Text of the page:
I must be the most naive person in the world. Seriously, here I am asking these questions about whether it would be better to use a real town with fictional elements or a wholly fictionalized one, and not once did it occur to me to worry about whether people living in that town might think I am writing about them. And yet this appears to be the first thing that most of the writers on the Verla Kay board thought of when deciding on the setting for their books.

And even now that it's occurred to me, the idea of someone from my past suing me because they think I'm writing about them seems so ridiculous that I just don't care. See? Naive. Or just pig-headed. You decide.

In other news, I thought The Giver and Gathering Blue were pretty good, but Messenger seemed to me dull, preachy and obvious, and I found Lois Lowry's writing style boring. Actually, I'm finding most of the books I've read lately quite lacking style-wise. I know Patricia A. McKillip's books have become next thing to incomprehensible, but my word, her style is gorgeous. Robin McKinley is probably a better balance -- lovely sentence structure and imagery and a recognizable plot. Reading Lloyd Alexander out loud to my six-year-old son has given me a new appreciation for his descriptive abilities. And I can think of many others whose writing style I enjoyed when I was in my teens and enjoy reading still (bows to [livejournal.com profile] pameladean). But where are the stylists in YA fantasy these days? Has everybody been brainwashed into thinking they have to write with a limited vocabulary and short sentences so the illiterate teenage masses can keep up?

Of the books I've read over the past year I've encountered only one author who tried her hand at the kind of lyrical, vivid style I associate with great fantasy, and even there it seemed to me that the really good bits of her writing came in flashes with a lot of merely average stuff in between, while at other times I itched to line-edit her prose.

Or maybe I'm just hypercritical of everybody's style at the moment because I'm unhappy with my own. Again, you decide. But I do think I have a point about the lack of lyricism in modern YA fantasy writing. Though I'm certainly open to correction if anybody has good counter-examples to recommend.
Okay, okay, so I got distracted and am... well, not exactly behind schedule, as I still have until the 15th to complete Day 1-6, but not exactly on schedule either.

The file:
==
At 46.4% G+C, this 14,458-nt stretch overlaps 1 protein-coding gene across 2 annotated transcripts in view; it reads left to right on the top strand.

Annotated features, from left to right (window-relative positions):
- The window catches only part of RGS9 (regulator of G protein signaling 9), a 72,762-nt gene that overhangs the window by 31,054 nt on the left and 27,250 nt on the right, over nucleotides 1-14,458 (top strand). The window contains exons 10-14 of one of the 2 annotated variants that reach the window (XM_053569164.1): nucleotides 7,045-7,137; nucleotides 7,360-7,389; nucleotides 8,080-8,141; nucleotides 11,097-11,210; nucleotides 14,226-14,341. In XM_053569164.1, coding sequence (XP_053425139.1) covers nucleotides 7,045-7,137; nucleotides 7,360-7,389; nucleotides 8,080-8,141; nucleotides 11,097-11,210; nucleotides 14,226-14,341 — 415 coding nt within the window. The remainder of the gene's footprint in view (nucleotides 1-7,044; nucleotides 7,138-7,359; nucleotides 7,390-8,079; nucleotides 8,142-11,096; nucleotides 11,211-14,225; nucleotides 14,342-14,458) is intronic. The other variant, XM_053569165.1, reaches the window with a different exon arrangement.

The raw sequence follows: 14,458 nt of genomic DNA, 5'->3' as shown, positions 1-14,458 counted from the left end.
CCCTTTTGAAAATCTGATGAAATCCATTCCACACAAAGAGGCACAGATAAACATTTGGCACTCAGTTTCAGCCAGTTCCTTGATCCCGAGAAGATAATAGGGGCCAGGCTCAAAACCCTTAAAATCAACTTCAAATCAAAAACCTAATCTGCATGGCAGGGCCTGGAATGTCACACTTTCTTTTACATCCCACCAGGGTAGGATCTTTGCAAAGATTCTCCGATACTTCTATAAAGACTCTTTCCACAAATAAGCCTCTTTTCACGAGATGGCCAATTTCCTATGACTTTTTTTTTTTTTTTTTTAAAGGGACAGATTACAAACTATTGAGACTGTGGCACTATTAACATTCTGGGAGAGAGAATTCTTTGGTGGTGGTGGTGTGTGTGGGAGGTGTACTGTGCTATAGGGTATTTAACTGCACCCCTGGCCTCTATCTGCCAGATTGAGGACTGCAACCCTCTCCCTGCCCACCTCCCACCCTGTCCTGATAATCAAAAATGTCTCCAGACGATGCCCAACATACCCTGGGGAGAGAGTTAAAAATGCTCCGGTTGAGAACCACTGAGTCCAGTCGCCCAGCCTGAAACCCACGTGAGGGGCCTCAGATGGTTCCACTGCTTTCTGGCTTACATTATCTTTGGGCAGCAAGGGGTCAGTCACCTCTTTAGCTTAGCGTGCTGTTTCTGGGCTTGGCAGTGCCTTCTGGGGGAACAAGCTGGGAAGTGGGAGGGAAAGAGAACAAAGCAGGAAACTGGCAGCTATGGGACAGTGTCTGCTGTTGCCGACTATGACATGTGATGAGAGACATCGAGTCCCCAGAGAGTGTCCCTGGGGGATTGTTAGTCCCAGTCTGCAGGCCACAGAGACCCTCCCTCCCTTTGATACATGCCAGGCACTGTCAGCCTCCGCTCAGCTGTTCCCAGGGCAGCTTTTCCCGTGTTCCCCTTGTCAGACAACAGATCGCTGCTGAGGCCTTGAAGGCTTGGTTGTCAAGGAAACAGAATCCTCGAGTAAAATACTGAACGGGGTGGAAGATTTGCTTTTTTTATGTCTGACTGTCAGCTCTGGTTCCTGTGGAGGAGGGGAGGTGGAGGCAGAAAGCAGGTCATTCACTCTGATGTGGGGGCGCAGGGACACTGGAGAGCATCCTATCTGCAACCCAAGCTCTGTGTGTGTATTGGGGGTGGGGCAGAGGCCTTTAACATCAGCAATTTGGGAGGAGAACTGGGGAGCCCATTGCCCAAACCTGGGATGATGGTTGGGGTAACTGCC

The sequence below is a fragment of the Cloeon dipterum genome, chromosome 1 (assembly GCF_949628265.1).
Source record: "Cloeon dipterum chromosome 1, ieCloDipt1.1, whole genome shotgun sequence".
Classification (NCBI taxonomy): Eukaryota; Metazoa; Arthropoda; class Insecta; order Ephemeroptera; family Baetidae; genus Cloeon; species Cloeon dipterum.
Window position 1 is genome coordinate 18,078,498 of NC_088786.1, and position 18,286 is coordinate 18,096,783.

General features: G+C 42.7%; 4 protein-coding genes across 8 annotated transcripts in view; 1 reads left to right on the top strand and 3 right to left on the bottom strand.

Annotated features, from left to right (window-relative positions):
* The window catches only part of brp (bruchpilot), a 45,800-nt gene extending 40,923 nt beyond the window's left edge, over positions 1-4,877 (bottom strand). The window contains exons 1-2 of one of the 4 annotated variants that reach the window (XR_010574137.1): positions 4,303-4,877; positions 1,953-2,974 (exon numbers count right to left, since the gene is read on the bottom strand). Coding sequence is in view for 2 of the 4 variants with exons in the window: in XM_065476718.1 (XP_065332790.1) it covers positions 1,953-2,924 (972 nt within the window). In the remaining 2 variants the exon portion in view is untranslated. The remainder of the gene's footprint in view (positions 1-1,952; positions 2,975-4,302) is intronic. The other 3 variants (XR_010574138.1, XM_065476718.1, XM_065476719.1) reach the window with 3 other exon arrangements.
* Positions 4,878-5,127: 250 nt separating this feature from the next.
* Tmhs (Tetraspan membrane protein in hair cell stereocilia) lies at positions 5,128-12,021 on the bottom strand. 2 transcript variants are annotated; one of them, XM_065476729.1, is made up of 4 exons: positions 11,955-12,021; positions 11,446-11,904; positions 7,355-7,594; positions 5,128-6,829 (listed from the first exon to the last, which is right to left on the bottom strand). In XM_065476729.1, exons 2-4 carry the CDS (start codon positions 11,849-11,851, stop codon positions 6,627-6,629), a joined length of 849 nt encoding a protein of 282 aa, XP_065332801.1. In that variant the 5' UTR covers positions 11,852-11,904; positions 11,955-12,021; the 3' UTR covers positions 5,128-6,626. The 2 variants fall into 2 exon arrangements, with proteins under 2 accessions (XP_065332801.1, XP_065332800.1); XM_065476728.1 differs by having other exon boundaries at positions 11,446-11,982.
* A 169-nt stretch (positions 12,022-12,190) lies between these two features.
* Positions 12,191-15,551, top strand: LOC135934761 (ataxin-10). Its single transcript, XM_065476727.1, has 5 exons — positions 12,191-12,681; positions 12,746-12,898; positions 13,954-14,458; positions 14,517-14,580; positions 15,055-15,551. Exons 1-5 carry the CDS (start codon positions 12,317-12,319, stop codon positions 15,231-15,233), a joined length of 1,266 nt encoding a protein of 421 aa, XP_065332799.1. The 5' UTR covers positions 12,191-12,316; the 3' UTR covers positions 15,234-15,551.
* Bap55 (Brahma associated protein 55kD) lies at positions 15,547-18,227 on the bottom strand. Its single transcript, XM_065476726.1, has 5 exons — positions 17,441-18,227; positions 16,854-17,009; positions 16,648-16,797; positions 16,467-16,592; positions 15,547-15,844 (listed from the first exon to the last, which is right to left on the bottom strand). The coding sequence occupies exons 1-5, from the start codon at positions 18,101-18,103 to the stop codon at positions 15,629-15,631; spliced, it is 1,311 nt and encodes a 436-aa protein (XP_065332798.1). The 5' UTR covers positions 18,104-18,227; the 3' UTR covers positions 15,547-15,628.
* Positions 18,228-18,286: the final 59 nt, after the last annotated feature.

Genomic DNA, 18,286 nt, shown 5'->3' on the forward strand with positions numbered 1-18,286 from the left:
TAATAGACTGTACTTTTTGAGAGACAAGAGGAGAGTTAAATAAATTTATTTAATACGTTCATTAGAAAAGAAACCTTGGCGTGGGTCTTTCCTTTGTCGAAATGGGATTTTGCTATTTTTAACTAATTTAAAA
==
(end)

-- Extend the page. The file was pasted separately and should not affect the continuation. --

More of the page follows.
Mind you, I don't have enough information in my head yet about the secondary characters for Indigo to write down more than a line or two for each of them, and I already wrote down all the thoughts I had on Thea and Leith on Days One and Two. Today I'm supposed to be making notes of the various settings in the book, and compiling a research list -- but I don't know yet what specific settings I'm going to need, and since the majority of the book's action takes place in a town where I lived for ten years, I'm not too worried about getting the details wrong.

On a tangential note, though -- I'm trying to decide whether to set Indigo in the actual Sudbury, or a fictional northern Ontario town just like it. The advantage of a fictionalized city is that I can rearrange landmarks and make up new ones without local readers saying, "Hey, there's no such place as Trufflehunter's on Lasalle Boulevard!" It also prevents any potential English readers being confused (since there's a Sudbury in the south of England which is manifestly different from the Canadian one).

On the other hand, it's just possible that nobody actually cares about that stuff so long as the general feel of the place and the major geographic and historical details are right. [livejournal.com profile] james_bow, care to weigh in on why you chose to invent Clarksbury rather than work with an actual town? It might help me to decide what I want to do. And, of course, anyone else with experience of reading or writing about contemporary places is heartily invited to comment.


BUT I DIGRESS AS USUAL. The actual point of this entry is to present the fruit of my distractableness, in the form of my revised hook for Knife:

The New NEW Hook )

I've tried to include the added plot and conflict details that Miss Snark and the Snarklings requested, and I think the result is an improvement over the original, but I'm still not sure if it covers all the necessary bases. Thoughts? Suggestions? Squashy tomatoes?

ETA a totally different version of the hook, just to confuse the issue for everyone and MAKE YOU ALL SHARE MY PAIN.


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